In the trial of the case a building inspector for the City of Chicago testified. He stated that he had visited the premises, and he characterized the building as a two-story wooden frame building with an attic, the entire building containing six separate apartment dwelling units. He stated that he concluded from his observation that the building was about sixty years old and had been originally constructed as a single family residence. On cross-examination he stated that his testimony that the building was originally a single family dwelling was a conclusion on his part, and that he did not know of his own knowledge that the building was put to a single family dwelling use in 1890 or 1920, and that it is a fact that the zoning board map does not show the building to be a single dwelling unit in 1920. He further testified that the interior of the structure had been altered by the addition of stairwells and partitions in order to create separate apartment units. He further testified that the partitions enclosing stairwells and corridors, by which means a conversion had been effected, were of masonite and at least twenty-five years old. He stated that he "guessed" that the fire resistance quality of masonite is about ten minutes and that the current building code requirements provide that partitions of the type incorporated in the defendant's building should provide fire resistance of at least one hour.

The question of the number of stories in the defendant's building is a matter of controversy. The building inspector on cross-examination described a "third floor" and a "third floor apartment" with its own separate entrance and exit and with separate bathroom facilities. Furthermore he conceded that there was an attic area above the third floor apartment. This testimony is not in accord with the city's contention that the defendant's building is only two stories in height plus an attic area. Photographs of the building appear in the record and they indicate that the building is a three-story building with an attic.

Defendant Ballinger testified that the building is a three-story structure with an attic extending above the third story to a height of twelve feet. He further stated that the third floor apartment had been rented out by him as a separate unit since he purchased the building in 1957, and that the apartment has three rooms; a front or living room, a bedroom, a kitchen, and bathroom with private bath and full plumbing facilities. He testified that except for the refusal of the city to grant a permit concerning the alleged deficiencies relating to interior partitions and stairwell enclosures and the like, he would have corrected them, and that he was now prepared to correct these alleged deficiencies.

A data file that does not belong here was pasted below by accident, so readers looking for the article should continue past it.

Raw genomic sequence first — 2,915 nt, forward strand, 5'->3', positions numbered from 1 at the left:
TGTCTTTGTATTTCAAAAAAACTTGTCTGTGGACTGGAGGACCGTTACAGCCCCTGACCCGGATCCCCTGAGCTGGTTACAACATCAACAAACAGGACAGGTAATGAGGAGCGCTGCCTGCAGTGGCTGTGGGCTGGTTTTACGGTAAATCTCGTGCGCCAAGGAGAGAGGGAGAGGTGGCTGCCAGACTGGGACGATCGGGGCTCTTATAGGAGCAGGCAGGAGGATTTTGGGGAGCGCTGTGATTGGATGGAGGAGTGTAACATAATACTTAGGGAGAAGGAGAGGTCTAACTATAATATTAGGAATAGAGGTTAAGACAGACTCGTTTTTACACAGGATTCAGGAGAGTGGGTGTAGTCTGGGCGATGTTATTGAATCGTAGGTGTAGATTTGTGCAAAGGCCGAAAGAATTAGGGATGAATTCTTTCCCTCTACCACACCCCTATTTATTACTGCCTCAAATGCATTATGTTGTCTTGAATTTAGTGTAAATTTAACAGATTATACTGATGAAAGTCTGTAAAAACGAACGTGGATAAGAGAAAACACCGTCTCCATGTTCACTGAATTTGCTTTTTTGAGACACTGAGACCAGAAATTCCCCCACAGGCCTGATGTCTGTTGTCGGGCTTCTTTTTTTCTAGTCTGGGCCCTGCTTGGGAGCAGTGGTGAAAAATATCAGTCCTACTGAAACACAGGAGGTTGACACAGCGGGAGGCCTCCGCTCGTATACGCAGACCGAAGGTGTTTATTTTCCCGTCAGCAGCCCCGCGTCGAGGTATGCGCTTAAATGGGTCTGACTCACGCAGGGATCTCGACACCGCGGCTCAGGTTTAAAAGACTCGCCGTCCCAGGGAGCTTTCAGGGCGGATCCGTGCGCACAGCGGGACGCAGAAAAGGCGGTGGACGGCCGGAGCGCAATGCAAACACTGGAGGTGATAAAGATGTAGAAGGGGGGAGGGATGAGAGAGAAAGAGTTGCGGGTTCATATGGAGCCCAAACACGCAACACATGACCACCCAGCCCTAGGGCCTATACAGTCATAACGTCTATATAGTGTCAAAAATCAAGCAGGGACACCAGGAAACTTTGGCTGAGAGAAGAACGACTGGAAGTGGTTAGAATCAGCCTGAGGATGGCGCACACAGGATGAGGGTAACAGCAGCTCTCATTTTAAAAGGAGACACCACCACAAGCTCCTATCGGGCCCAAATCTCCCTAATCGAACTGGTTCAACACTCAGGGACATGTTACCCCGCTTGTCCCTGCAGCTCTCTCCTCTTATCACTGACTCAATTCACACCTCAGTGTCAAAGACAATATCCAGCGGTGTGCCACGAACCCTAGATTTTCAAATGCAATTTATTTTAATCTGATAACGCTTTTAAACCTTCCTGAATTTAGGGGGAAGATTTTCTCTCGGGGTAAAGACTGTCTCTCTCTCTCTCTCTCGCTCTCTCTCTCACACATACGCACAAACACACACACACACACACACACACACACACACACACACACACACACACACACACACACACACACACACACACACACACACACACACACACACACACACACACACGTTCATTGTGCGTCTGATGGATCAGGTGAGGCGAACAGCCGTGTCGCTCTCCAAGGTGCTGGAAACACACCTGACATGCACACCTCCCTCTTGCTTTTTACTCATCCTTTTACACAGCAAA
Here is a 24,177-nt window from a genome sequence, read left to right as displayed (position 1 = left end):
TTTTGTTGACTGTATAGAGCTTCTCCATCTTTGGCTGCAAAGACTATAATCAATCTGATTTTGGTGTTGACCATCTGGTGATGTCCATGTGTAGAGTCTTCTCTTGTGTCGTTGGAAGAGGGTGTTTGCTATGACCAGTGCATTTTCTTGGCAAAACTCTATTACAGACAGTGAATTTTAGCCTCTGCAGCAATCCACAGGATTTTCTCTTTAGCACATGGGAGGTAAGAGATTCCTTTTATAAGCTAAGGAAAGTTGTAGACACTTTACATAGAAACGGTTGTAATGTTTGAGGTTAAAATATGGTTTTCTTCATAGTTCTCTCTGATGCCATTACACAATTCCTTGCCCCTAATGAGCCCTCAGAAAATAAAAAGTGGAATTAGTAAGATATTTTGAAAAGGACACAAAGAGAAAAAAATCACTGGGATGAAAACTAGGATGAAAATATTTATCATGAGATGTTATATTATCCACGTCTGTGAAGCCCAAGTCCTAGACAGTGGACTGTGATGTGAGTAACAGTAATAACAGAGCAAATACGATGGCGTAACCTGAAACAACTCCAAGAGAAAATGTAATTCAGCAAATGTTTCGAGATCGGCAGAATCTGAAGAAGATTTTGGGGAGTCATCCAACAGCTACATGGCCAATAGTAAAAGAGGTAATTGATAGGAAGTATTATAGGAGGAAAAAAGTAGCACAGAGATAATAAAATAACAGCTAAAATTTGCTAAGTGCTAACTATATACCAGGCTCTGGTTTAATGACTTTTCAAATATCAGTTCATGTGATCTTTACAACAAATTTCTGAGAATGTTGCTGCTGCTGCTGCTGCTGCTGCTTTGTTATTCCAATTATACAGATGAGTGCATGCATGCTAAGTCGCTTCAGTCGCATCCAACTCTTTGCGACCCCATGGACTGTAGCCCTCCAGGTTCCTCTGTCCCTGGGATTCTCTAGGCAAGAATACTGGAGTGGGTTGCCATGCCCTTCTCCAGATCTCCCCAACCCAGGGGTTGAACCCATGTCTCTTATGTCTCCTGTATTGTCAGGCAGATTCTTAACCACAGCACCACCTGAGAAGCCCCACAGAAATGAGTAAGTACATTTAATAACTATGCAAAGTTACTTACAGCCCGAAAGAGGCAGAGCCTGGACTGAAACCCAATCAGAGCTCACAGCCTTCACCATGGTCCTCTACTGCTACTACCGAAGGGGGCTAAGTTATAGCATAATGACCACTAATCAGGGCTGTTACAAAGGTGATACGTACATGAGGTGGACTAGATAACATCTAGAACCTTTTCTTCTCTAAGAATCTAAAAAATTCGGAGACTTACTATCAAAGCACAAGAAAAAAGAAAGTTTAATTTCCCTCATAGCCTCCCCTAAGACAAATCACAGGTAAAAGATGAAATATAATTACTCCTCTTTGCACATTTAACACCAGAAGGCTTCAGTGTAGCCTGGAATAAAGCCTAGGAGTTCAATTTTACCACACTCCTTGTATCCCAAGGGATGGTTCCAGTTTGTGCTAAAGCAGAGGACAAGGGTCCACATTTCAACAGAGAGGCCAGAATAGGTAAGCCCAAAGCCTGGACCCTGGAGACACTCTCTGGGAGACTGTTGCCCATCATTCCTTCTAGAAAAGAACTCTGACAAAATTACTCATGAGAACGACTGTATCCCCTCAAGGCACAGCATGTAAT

The city primarily relies on section 51-1.2 as governing the disposition of this appeal. That section states that no building shall be hereafter erected or altered to exceed the maximum allowable heights established in Table 51-1.2. Table 51-1.2 is a listing of maximum allowable heights in relation to certain types of buildings, and there is no question that the defendant's building falls into the classification set out in section 49-5 of the Municipal Code which describes ". . . that construction in which the structural elements, including enclosing walls, are entirely or in part of wood or other materials not more combustible than wood." According to Table 51-1.2 the maximum height for a structure of this classification is thirty feet, or alternatively, two stories plus an attic to be used for storage purposes only. The city here takes the position that section 51-1.2 is a fire protection regulation and for this reason may be applied retroactively to defendant's building. A presumption exists that the legislature intends that statutes enacted by it shall operate only prospectively. Pratt v. Hayes, 20 Ill. App.2d 457, 156 N.E.2d 290; Barnett v. Barnett, 336 Ill. App. 601, 84 N.E.2d 648; People v. Capo, 393 Ill. 342, 65 N.E.2d 777. In the absence of express language declaring otherwise, statutes will not be construed so as to give them a retroactive operation unless the language of the statute is so clear as to admit of no other construction. People ex rel. Schmidt v. Yerger, 21 Ill.2d 338, 172 N.E.2d 753; McQueeney v. Catholic Bishop of Chicago, 21 Ill. App.2d 553, 159 N.E.2d 43. This same rule applies to ordinances.

It is apparent from the evidence that the building is one which would be classified as a pre-ordinance building under the provisions of chapter 78. Section 78-2(b) provides: "Pre-Ordinance Building. Every existing building, structure or part thereof which was completed, or for the construction of which a permit was issued prior to the effective date of this ordinance." The effective date of the ordinance was December 30, 1949.